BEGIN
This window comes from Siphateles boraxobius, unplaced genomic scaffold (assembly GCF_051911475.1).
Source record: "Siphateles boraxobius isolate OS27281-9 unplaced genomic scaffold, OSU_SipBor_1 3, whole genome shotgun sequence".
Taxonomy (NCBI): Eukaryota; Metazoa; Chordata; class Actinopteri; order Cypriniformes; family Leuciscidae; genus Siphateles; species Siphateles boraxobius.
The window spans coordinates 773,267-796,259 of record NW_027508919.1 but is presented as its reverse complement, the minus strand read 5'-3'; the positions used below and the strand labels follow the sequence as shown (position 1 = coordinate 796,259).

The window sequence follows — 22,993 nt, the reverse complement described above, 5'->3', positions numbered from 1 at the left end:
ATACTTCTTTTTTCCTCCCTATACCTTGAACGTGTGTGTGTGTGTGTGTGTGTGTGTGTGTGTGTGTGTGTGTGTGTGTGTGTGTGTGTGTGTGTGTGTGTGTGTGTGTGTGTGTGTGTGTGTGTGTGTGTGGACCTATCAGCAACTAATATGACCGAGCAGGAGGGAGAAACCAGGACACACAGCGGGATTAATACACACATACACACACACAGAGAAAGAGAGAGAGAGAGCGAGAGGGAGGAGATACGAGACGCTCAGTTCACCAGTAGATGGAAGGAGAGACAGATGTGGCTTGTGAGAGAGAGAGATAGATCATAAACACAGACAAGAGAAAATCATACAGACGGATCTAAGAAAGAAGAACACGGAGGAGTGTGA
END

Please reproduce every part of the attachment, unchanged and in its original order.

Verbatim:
This window comes from Siphateles boraxobius, unplaced genomic scaffold (assembly GCF_051911475.1).
Source record: "Siphateles boraxobius isolate OS27281-9 unplaced genomic scaffold, OSU_SipBor_1 3, whole genome shotgun sequence".
Taxonomy (NCBI): Eukaryota; Metazoa; Chordata; class Actinopteri; order Cypriniformes; family Leuciscidae; genus Siphateles; species Siphateles boraxobius.
The window spans coordinates 773,267-796,259 of record NW_027508919.1 but is presented as its reverse complement, the minus strand read 5'-3'; the positions used below and the strand labels follow the sequence as shown (position 1 = coordinate 796,259).

The window sequence follows — 22,993 nt, the reverse complement described above, 5'->3', positions numbered from 1 at the left end:
ATACTTCTTTTTTCCTCCCTATACCTTGAACGTGTGTGTGTGTGTGTGTGTGTGTGTGTGTGTGTGTGTGTGTGTGTGTGTGTGTGTGTGTGTGTGTGTGTGTGTGTGTGTGTGTGTGTGTGTGTGTGTGTGGACCTATCAGCAACTAATATGACCGAGCAGGAGGGAGAAACCAGGACACACAGCGGGATTAATACACACATACACACACACAGAGAAAGAGAGAGAGAGAGCGAGAGGGAGGAGATACGAGACGCTCAGTTCACCAGTAGATGGAAGGAGAGACAGATGTGGCTTGTGAGAGAGAGAGATAGATCATAAACACAGACAAGAGAAAATCATACAGACGGATCTAAGAAAGAAGAACACGGAGGAGTGTGA